DOMESTIC DECK DESIGN GUIDEDecking boards are also available in various widths. In all cases it is recommended that boardswith a narrow width are selected because it is easier for water to drain through the deck. Wherewider boards are selected they will need to be thicker to reduce the possibility of cuppingdeveloping.Tongue and grooved timber, plywood or particleboard sheet flooring products are notrecommended for use as decking in weather exposed situations.SPAN CAPACITYVarious timber decking boards have diﬀerent span capacity. Table 2 gives maximum span of thecommon decking board timbers and thicknesses.Table 2 Maximum joist spacing for various decking boardsDeckingStress GradeThickness (mm)Maximum joist spacing (mm)HardwoodStandard Grade (AS 2796.1)1950019400214501940022450CypressGrade 1 (AS 1810)Treated SoftwoodStandard grade (AS 4785.1)Source: AS1684Decking boards must be supported over at least three joists and butt joints in boards should bestaggered. Refer to Figure 4.Figure 4: Illustration of staggered decking boards5
DOMESTIC DECK DESIGN GUIDE6NAIL FIXINGEach board must be fixed at each joist with at least two nails which should be finished flush withthe top of the boards (rather than punched) to prevent moisture being trapped. Where the fixingoccur other than at the ends of the board, nails should be staggered across the joist to avoidcracks caused by moisture movement in the decking, refer Figure 5.Figure 5: Illustration of nail fixing timber deckingNails offsetNails finished flushwith board surface(not punched down)To obtain a tight fit at joints for abutting boards, a slight under-cut is recommended, refer Figure6. To reduce the splitting of the decking board, nails or screws must be kept a minimum of 12mm from edges and the boards end. The drilled nail holes should be 80% of the nail diameter.Figure 6: Nailing at board endsNails to be12mm min. from endsBoard endsunder-cutfor tight fit
DOMESTIC DECK DESIGN GUIDE7Table 3 describes the minimum nails that can be used for decking up to 22mm thick and the deckjoists.Table 3: Minimum nail size for various timber species decking and joist combinationsDeckingHardwood orcypressTreated softwoodNailing2 nails per board crossingJoistsHardwood orcypressTreated softwoodHand driven50 x 2.5 flat or dome-head50 x 2.8 bullet-head50 x 2.5 flat-headdeformed shankHardwood orcypressTreated softwoodMachine driven65 x 2.5 flat-head or 50 x 2.8 bullet-head65 x 2.8 bullet-headdome-headdeformed shank50 x 2.5 flat or dome-head50 x 2.5 flat-headdeformed shank65 x 2.5 flat-head50 x 2.8 flat or dome-head50 x 2.8 flat headdeformed shank65 x 2.8 flat-headMACHINE DRIVEN NAILSGenerally machine driven nails are proprietary to the nailing gun manufacturer and are notreferenced in AS1684. Machine driven nails can be used as long as the nail has the same capacityas the hand driven nails detailed in Table 3. T-nails should not be used. Care is also required inusing machine driven nails to ensure that the top of the nail head is not driven below the surfaceof the board.SCREW FIXINGLike machine driven nails, screw requirements are not referenced in AS1684. The principlesdescribed above for nails should be followed for screw fixings. Types of screws are generallyproprietary and reference to the manufacturer specification is required.FIXINGS TO STEEL JOISTSScrews used normally for timber decks are not suitable for fixing decking to steel joist due to theseasonal and diﬀerential expansion and contraction of timber decking and steel substructuremay cause the screws to fail in shear. It is recommended that a timber batten is aﬃxed aboveor beside the steel joist so the decking boards is nailed or screwed to this batten. Size of timberbatten is to allow adequate fixing for the decking to batten as well as the batten to the steel joist.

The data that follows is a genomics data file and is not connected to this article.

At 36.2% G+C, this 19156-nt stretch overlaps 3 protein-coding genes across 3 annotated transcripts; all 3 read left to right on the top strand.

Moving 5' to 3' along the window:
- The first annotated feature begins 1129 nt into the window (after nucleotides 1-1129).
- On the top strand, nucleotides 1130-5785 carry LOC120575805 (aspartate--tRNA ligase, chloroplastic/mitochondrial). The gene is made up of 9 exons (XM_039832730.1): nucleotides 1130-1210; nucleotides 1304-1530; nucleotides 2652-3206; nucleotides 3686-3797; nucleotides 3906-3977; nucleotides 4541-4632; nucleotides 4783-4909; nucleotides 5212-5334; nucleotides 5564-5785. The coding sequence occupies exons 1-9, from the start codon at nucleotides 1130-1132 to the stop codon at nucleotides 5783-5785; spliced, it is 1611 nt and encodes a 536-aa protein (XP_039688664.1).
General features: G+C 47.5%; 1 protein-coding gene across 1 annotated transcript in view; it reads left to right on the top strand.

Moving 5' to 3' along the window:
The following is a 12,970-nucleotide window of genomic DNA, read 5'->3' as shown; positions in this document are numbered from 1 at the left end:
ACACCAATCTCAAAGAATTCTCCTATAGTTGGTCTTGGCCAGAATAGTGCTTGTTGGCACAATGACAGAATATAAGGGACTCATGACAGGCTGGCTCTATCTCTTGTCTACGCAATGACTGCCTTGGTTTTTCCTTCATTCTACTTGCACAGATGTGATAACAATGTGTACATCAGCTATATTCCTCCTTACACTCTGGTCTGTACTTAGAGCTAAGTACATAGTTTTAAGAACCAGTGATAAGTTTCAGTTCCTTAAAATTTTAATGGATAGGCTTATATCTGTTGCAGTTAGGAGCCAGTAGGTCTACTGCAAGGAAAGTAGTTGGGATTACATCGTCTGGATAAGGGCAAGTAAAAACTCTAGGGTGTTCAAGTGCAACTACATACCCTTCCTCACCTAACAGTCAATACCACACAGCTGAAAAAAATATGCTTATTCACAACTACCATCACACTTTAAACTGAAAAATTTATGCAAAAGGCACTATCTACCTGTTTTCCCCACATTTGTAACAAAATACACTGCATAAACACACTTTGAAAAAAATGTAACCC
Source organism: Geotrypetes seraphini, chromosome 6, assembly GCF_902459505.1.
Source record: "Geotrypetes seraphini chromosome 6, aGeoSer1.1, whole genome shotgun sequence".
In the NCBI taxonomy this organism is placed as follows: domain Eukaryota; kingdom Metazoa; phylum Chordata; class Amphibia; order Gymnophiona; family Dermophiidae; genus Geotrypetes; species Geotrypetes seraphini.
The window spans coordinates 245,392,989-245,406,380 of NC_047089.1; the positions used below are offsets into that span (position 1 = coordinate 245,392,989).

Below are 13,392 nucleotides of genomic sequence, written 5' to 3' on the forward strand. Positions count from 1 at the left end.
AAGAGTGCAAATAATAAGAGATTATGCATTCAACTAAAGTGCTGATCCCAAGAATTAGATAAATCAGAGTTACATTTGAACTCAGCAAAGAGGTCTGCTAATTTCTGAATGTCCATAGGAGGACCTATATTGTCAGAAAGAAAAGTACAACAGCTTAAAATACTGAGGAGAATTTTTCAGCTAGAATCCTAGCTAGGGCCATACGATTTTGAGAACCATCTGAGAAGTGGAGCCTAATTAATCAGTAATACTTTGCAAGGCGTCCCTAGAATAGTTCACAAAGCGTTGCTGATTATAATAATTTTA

DOMESTIC DECK DESIGN GUIDEHIDDEN FIXINGSThere a number of proprietary systems available that fixes the decking at the side of the board,refer Figure 7. Most systems require a groove into the side of the decking for fixings whilst someuse spikes. In all cases the fixing systems are proprietary and manufacturers’ recommendationmust be followed.Figure 7: Hidden timber deck fixingsDeckingHidden fixingsJoistFINISHING8As a minimum, a protective finish should be applied to all surfaces (including any freshly cutends) of each decking board, preferably before fixing to the joists. A protective finish includesproducts which penetrate the surface of the timber and products which provide a film or coatingto the surface of the timber.This protective finish of the timber surface will reduce the eﬀects of weathering of any timber(treated or untreated) in an exposed situation. From a durability perspective the main functionof the finish is to slow down the rate at which the timber will take up or lose moisture. By slowingthat rate down, the severity of any checking is considerably reduced. The finish should contain afungicide to prevent mould growing on any sugars or starches that may be in the finish.Further information can be found in WoodSolutions’ Guide No 13 – Finishing Timber Externally.TIMBER DURABILITYThe recommended durability of the timber for deck sub-structure and decking boards arecontained in Section B of this guide. In all cases either a recommended natural durability class orpreservative treated timber hazard level are given.